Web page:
The bridge was originally scheduled to be closed for four days. Friday night, a segment of roadway the size of a football field was cut away and moved aside. On Saturday, a replacement segment was moved in to serve as a three to four-year detour. But as that was taking place, Caltrans found a 6-inch crack in a support beam that threatened the bridge's integrity.
Caltrans did build an entire extra day of pad time into its construction schedule to deal with surprises along the way, but that will not be enough time to deal with repairs on the cracked i-beam.
Work on the cracked beam has not stopped since it was discovered Saturday. The crack in the eastern cantilever appeared some time since the last federally mandated inspection in 2007.
Steel saddles were fabricated in Arizona and delivered Sunday afternoon. Caltrans says they are developing the repair plan and testing the materials and the bridge as they go, moment to moment. Crews are working under very difficult conditions at 150 feet in the air in order to execute these repairs.
Working under these deadlines, on a surprise of this magnitude, is being described as monumental.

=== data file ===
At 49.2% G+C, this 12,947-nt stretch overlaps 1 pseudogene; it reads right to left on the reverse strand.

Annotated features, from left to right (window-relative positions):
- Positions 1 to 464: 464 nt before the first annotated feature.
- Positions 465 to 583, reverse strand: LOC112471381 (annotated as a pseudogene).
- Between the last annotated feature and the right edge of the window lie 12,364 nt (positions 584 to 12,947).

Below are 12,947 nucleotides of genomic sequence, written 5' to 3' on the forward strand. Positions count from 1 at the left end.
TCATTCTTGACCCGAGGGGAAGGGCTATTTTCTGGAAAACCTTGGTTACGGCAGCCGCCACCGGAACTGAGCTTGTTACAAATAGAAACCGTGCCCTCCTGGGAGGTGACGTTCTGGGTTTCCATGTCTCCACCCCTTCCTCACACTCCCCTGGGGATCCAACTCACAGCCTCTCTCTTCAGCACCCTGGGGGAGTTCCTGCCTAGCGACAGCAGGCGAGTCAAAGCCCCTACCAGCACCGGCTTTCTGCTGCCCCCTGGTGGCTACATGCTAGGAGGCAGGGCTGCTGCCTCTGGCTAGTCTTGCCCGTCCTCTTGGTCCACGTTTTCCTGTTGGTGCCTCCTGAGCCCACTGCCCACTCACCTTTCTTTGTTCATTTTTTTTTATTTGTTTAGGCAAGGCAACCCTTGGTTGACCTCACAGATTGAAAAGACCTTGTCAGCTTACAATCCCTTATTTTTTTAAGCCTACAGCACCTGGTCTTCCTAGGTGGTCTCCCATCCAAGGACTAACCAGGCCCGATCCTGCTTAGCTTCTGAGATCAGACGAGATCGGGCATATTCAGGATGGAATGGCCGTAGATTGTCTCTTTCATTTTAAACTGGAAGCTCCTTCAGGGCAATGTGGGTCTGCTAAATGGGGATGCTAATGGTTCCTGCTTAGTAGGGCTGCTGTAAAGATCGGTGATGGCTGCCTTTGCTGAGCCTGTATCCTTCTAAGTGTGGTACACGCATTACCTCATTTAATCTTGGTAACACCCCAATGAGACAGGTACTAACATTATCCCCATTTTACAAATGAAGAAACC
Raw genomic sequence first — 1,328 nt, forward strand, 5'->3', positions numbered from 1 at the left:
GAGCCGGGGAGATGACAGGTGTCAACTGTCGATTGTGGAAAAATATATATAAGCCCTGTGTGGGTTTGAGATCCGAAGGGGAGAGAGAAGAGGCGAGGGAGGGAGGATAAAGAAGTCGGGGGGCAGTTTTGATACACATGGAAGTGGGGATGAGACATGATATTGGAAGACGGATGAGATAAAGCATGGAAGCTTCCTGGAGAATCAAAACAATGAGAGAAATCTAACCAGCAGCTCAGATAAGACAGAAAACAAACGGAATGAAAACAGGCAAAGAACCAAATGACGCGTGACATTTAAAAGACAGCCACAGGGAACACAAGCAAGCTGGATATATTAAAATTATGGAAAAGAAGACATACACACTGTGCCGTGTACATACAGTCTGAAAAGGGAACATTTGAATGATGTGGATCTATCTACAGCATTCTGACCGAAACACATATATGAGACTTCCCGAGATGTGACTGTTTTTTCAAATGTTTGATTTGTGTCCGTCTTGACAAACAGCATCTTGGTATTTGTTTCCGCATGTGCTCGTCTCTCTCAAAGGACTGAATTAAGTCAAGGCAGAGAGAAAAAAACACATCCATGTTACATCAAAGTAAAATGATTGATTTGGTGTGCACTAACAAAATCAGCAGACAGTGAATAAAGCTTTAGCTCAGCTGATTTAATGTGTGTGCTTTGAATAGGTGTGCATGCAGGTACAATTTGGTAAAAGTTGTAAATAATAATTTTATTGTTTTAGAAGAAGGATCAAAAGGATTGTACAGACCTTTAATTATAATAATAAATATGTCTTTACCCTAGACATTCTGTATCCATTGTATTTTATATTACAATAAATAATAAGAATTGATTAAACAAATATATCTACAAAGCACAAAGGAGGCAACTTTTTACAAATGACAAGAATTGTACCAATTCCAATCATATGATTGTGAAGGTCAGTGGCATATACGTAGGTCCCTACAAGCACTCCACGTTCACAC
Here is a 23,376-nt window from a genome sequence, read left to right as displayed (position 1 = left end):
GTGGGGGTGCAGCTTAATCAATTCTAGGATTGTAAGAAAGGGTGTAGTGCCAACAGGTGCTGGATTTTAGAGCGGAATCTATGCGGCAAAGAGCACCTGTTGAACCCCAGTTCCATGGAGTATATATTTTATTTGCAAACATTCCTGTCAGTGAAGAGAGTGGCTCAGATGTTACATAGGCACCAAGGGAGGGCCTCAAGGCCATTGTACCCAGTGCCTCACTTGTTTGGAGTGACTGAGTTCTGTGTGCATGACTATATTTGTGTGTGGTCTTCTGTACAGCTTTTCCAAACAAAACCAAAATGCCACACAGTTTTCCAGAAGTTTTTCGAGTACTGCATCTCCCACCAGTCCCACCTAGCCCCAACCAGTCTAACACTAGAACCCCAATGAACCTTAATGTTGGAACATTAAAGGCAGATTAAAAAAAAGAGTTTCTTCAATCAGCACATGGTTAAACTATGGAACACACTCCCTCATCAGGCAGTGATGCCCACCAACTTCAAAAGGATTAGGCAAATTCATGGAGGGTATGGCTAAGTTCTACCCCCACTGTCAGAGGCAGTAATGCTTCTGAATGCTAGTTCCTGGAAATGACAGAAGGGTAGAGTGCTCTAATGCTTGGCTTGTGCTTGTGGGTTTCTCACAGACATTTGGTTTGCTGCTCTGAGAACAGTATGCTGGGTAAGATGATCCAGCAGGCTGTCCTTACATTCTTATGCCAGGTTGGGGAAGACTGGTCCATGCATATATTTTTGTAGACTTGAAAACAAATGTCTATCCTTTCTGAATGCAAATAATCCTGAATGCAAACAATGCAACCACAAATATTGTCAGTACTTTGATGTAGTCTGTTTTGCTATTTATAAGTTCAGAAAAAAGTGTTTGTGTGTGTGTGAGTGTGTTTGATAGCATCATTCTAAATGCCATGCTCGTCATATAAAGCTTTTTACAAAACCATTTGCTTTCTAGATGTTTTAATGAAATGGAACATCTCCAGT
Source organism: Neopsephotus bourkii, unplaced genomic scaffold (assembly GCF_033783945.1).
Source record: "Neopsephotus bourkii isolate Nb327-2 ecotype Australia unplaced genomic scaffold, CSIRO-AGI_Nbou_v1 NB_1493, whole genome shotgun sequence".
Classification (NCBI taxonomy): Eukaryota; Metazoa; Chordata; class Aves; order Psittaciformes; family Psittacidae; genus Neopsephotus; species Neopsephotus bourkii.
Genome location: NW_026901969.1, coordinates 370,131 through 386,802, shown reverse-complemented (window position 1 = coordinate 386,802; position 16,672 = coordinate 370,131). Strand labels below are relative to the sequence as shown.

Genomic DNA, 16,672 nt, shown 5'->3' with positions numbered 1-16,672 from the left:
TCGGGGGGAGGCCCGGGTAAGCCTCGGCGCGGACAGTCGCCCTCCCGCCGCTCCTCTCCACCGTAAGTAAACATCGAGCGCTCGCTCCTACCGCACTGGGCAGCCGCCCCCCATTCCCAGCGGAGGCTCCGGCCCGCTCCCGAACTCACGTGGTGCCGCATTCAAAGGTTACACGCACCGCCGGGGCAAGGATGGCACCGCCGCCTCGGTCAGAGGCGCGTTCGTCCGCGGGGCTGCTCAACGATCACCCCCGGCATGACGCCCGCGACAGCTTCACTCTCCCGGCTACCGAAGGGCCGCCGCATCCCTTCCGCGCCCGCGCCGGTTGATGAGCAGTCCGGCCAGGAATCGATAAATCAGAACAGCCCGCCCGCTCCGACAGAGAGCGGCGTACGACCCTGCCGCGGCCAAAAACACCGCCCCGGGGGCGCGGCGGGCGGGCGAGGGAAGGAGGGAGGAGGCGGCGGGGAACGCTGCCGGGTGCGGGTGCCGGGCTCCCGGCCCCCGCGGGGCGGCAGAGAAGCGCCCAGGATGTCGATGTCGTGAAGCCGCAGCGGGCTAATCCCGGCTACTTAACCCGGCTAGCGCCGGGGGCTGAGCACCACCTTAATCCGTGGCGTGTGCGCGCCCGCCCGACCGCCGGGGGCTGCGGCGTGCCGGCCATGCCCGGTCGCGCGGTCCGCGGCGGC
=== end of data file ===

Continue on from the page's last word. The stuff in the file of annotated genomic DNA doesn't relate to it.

"Although the repair is somewhat standard, the difficulty comes from the fact that it was designed on the moment," said Caltrans spokesperson Bart Ney. "We're test-fitting it as we go."
"We're going to have to ask the rest of the Bay area, the public, to be a partner and to join the team, and to be patient because we aren't able to open the bridge when we had expected to," said Steve Heminger with the Bay Area Toll Authority.
"Headlines tomorrow ought to be that we made this thing work," said Bob Alvarado with the California Transportation Commission. "Secondary headline ought to be that we have some other problems facing us on the bridge."
That other problem is huge, and is stealing all of the attention. The crack inspectors found is so significant, it would have been reason enought to close the bridge for repairs.
Engineers say i-beams are prone to fracturing, and that the new Bay Bridge will not have any i-beams.
"When you return to this bridge, it's going to be safer than when you left it," said Randy Iwasaki, director of the California Department of Transportation.
"We're focusing everything we've got to making the repair," said Ney. "Wednesday at 5:00 a.m. is our next target and we're going to do everything we can to meet it."